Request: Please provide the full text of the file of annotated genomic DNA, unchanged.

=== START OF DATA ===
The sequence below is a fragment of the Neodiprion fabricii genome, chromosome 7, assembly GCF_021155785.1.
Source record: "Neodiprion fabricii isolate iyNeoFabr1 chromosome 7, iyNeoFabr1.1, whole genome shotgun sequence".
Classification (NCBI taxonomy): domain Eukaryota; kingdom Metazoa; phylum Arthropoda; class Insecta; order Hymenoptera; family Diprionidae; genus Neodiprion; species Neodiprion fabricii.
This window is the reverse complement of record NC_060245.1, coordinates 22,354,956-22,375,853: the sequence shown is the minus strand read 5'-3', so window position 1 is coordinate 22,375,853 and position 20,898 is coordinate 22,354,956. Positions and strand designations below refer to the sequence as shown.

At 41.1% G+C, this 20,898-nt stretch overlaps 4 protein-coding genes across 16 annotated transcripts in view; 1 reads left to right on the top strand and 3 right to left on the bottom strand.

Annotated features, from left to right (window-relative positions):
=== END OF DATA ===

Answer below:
The sequence below is a fragment of the Neodiprion fabricii genome, chromosome 7, assembly GCF_021155785.1.
Source record: "Neodiprion fabricii isolate iyNeoFabr1 chromosome 7, iyNeoFabr1.1, whole genome shotgun sequence".
Classification (NCBI taxonomy): domain Eukaryota; kingdom Metazoa; phylum Arthropoda; class Insecta; order Hymenoptera; family Diprionidae; genus Neodiprion; species Neodiprion fabricii.
This window is the reverse complement of record NC_060245.1, coordinates 22,354,956-22,375,853: the sequence shown is the minus strand read 5'-3', so window position 1 is coordinate 22,375,853 and position 20,898 is coordinate 22,354,956. Positions and strand designations below refer to the sequence as shown.

At 41.1% G+C, this 20,898-nt stretch overlaps 4 protein-coding genes across 16 annotated transcripts in view; 1 reads left to right on the top strand and 3 right to left on the bottom strand.

Annotated features, from left to right (window-relative positions):